Monday, February 08, 2010

Boeing Engineer Gets 15 Years for Spying - Updated

(Santa Ana, California) In July 2009, Dongfan Chung was convicted of economic espionage and spying.

For almost 30 years, Chung passed information to the People's Republic of China. Data from the NASA Space Shuttle program to the B-1 Bomber and the F-15 to the B-52 to the Chinook helicopter were stolen and given to the PRC.

Earlier today, 73-year-old Dongfan “Greg” Chung was sentenced by U.S. District Judge Cormac J. Carney to 188 months in prison. Judge Carney said he wanted to send a message to China to stop sending spies to America.
Chung held a “secret” security clearance when he worked at Rockwell and Boeing on the space shuttle program, authorities said. He retired in 2002 but the next year returned to Boeing as a contractor, a position he held until September 2006, the U.S. attorney’s office said.
Chung has always maintained that he was not spying, rather he was writing a book.

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Boeing Engineer Accused of Spying for China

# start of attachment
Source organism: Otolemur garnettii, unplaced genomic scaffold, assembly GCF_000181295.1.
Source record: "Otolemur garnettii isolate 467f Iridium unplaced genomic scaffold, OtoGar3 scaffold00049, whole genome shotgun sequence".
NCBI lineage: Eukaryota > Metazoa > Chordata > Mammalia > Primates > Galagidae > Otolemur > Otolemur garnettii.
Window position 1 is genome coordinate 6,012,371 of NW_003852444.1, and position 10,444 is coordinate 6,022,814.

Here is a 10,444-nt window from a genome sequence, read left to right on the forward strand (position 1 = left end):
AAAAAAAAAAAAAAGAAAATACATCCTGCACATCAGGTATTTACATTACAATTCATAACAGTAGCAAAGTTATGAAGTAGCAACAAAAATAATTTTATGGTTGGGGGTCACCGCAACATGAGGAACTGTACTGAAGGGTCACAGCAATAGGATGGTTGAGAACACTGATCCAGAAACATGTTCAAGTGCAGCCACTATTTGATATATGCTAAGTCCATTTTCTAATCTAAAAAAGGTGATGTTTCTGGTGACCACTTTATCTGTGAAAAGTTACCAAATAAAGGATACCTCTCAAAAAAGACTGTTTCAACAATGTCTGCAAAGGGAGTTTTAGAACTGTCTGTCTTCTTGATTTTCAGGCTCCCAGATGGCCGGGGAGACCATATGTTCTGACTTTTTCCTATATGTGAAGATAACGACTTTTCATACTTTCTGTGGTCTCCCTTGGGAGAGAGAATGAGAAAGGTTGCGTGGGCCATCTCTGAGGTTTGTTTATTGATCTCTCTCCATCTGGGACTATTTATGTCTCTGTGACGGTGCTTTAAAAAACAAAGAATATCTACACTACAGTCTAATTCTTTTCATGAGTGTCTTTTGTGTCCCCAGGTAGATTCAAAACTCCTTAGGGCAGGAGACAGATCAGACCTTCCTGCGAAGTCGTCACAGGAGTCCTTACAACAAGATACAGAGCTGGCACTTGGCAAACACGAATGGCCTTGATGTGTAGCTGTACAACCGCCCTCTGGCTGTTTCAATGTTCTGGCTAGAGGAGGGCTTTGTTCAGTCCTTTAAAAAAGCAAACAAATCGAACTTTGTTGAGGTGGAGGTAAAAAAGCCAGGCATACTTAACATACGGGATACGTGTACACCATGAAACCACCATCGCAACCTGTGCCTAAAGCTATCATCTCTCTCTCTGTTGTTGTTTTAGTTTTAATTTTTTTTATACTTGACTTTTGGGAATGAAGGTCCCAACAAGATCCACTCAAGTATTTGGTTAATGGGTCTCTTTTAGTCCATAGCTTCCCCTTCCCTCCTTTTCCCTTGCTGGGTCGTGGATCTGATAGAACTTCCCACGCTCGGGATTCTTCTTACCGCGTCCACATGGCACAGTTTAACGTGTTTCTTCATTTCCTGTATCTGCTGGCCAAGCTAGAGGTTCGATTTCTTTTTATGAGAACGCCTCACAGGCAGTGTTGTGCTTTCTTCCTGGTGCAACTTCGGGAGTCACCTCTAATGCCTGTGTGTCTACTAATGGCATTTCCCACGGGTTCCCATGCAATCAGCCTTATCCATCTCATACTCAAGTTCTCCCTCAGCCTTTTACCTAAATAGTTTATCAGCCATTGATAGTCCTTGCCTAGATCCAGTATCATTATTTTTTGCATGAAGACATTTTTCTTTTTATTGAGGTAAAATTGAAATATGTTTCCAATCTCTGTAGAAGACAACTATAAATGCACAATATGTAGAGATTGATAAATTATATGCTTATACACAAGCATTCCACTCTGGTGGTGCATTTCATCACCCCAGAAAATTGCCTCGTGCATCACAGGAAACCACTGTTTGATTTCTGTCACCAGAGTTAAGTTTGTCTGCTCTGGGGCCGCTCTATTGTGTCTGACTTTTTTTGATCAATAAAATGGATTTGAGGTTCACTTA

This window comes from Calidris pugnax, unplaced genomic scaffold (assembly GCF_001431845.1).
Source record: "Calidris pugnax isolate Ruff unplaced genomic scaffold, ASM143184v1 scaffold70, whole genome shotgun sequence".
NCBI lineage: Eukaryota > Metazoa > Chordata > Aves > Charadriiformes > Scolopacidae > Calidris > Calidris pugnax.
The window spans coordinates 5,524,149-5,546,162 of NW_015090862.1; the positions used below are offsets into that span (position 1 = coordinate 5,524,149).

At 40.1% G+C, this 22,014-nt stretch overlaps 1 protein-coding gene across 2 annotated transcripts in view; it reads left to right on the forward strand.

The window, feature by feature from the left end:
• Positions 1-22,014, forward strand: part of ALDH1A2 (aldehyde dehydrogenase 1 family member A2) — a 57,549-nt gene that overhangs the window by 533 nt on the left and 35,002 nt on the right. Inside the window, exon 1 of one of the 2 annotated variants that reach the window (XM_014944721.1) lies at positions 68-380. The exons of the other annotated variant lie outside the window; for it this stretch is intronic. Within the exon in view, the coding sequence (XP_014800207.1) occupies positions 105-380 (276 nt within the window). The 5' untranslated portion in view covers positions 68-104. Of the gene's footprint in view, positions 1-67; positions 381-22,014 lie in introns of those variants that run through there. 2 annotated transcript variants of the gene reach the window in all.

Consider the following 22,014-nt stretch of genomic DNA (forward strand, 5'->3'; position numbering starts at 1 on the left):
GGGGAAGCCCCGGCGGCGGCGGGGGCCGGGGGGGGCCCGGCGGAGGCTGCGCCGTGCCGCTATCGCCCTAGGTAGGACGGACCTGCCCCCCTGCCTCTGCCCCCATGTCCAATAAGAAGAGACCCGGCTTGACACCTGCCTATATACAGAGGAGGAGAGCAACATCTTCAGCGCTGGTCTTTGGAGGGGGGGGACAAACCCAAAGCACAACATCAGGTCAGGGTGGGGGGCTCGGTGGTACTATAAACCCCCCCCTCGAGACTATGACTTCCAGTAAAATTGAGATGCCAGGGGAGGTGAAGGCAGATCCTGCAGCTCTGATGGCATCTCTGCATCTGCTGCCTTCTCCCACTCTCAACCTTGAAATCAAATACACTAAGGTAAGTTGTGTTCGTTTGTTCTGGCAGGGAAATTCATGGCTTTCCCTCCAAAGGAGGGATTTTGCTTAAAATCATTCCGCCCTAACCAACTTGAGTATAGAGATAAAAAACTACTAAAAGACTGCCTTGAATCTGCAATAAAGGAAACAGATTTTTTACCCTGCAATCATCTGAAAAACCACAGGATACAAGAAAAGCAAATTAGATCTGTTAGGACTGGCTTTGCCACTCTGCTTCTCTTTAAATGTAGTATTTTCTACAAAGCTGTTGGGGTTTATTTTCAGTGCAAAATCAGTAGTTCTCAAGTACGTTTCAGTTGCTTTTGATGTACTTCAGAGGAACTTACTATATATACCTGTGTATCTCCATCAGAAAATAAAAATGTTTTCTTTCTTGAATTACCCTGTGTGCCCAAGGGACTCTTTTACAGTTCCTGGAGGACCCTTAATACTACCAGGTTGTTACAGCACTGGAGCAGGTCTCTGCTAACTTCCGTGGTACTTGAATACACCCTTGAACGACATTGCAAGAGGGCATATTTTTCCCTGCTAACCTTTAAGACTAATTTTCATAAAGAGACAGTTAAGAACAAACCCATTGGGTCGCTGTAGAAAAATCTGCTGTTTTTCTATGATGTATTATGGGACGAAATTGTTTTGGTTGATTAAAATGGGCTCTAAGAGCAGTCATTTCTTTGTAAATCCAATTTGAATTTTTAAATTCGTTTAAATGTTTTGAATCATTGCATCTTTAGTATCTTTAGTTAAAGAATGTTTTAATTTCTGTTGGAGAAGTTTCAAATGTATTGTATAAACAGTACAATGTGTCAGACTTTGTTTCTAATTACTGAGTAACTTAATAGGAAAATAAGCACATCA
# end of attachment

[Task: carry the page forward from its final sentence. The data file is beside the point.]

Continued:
[Previous 2/11/08 post]
The Department of Justice has arrested a former Boeing engineer for spying on behalf of the Peoples Republic of China. The spying allegedly went on for years.
The department said the arrest of 72-year-old Dongfan "Greg" Chung, of Orange, Calif. follows his indictment on eight counts of economic espionage and acting as an unregistered foreign agent for China.

Chung is alleged to have taken and concealed Boeing trade secrets relating to the Space Shuttle, the C-17 military transport aircraft and the Delta IV rocket.
A native of China, Chung is a naturalized U.S. citizen who held a "Secret" clearance.
The government said the investigation into Chung is related to an earlier investigation of Chi Mak and several of his family members, who were convicted last year of providing defense articles to China.

Each charge of economic espionage carries a maximum possible penalty of 15 years in prison and a $500,000 fine. The charges of acting as an agent of a foreign government and obstruction of justice each carry a maximum penalty of 10 years imprisonment and a $250,000 fine. The conspiracy charges each carry a maximum prison sentence of five years and a $250,000 fine.

Chung's arrest was part of a broader Justice Department move against alleged spies for China.
The Chinese sent letters to Chung requesting specific technological information. In one case, Chung responded by stating "a desire to contribute to the motherland."

Just freakin' great! It's as if we don't have enough to worry about with the scum terrorists.

Companion post at The Jawa Report.

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